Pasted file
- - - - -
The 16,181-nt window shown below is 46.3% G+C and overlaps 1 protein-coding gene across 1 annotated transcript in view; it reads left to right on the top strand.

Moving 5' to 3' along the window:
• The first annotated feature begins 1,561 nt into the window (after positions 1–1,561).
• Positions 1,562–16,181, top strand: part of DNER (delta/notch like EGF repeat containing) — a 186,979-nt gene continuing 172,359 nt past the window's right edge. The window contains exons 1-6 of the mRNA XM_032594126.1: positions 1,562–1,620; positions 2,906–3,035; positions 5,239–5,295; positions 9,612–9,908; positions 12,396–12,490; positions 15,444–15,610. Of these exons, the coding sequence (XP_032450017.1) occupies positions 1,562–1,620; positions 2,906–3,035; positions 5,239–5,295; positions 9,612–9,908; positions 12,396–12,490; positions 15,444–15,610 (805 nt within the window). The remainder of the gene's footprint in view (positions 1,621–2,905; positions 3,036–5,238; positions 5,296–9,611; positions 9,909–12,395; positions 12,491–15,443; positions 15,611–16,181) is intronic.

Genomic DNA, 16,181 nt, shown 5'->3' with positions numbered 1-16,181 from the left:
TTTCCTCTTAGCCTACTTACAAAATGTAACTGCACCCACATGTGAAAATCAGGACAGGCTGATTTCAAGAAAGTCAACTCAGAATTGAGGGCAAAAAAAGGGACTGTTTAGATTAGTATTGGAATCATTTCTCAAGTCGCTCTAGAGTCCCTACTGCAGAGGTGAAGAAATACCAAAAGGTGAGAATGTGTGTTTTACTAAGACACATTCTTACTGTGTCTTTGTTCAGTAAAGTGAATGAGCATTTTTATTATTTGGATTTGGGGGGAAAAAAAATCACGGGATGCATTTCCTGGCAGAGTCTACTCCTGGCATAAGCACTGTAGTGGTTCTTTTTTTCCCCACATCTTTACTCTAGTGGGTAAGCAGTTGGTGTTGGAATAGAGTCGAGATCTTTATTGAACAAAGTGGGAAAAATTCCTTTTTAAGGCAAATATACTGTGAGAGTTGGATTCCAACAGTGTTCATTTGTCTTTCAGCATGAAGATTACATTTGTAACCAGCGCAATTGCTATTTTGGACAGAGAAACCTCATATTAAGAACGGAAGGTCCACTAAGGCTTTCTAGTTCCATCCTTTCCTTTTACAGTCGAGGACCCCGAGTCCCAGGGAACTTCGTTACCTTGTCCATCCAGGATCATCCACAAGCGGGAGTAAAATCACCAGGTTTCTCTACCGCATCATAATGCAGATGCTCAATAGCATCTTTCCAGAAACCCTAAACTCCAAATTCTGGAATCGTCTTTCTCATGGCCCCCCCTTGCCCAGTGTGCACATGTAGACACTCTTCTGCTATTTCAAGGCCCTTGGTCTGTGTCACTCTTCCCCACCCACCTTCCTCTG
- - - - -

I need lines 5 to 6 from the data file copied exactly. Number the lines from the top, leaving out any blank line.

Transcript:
Genomic DNA, 16,181 nt, shown 5'->3' with positions numbered 1-16,181 from the left:
TTTCCTCTTAGCCTACTTACAAAATGTAACTGCACCCACATGTGAAAATCAGGACAGGCTGATTTCAAGAAAGTCAACTCAGAATTGAGGGCAAAAAAAGGGACTGTTTAGATTAGTATTGGAATCATTTCTCAAGTCGCTCTAGAGTCCCTACTGCAGAGGTGAAGAAATACCAAAAGGTGAGAATGTGTGTTTTACTAAGACACATTCTTACTGTGTCTTTGTTCAGTAAAGTGAATGAGCATTTTTATTATTTGGATTTGGGGGGAAAAAAAATCACGGGATGCATTTCCTGGCAGAGTCTACTCCTGGCATAAGCACTGTAGTGGTTCTTTTTTTCCCCACATCTTTACTCTAGTGGGTAAGCAGTTGGTGTTGGAATAGAGTCGAGATCTTTATTGAACAAAGTGGGAAAAATTCCTTTTTAAGGCAAATATACTGTGAGAGTTGGATTCCAACAGTGTTCATTTGTCTTTCAGCATGAAGATTACATTTGTAACCAGCGCAATTGCTATTTTGGACAGAGAAACCTCATATTAAGAACGGAAGGTCCACTAAGGCTTTCTAGTTCCATCCTTTCCTTTTACAGTCGAGGACCCCGAGTCCCAGGGAACTTCGTTACCTTGTCCATCCAGGATCATCCACAAGCGGGAGTAAAATCACCAGGTTTCTCTACCGCATCATAATGCAGATGCTCAATAGCATCTTTCCAGAAACCCTAAACTCCAAATTCTGGAATCGTCTTTCTCATGGCCCCCCCTTGCCCAGTGTGCACATGTAGACACTCTTCTGCTATTTCAAGGCCCTTGGTCTGTGTCACTCTTCCCCACCCACCTTCCTCTG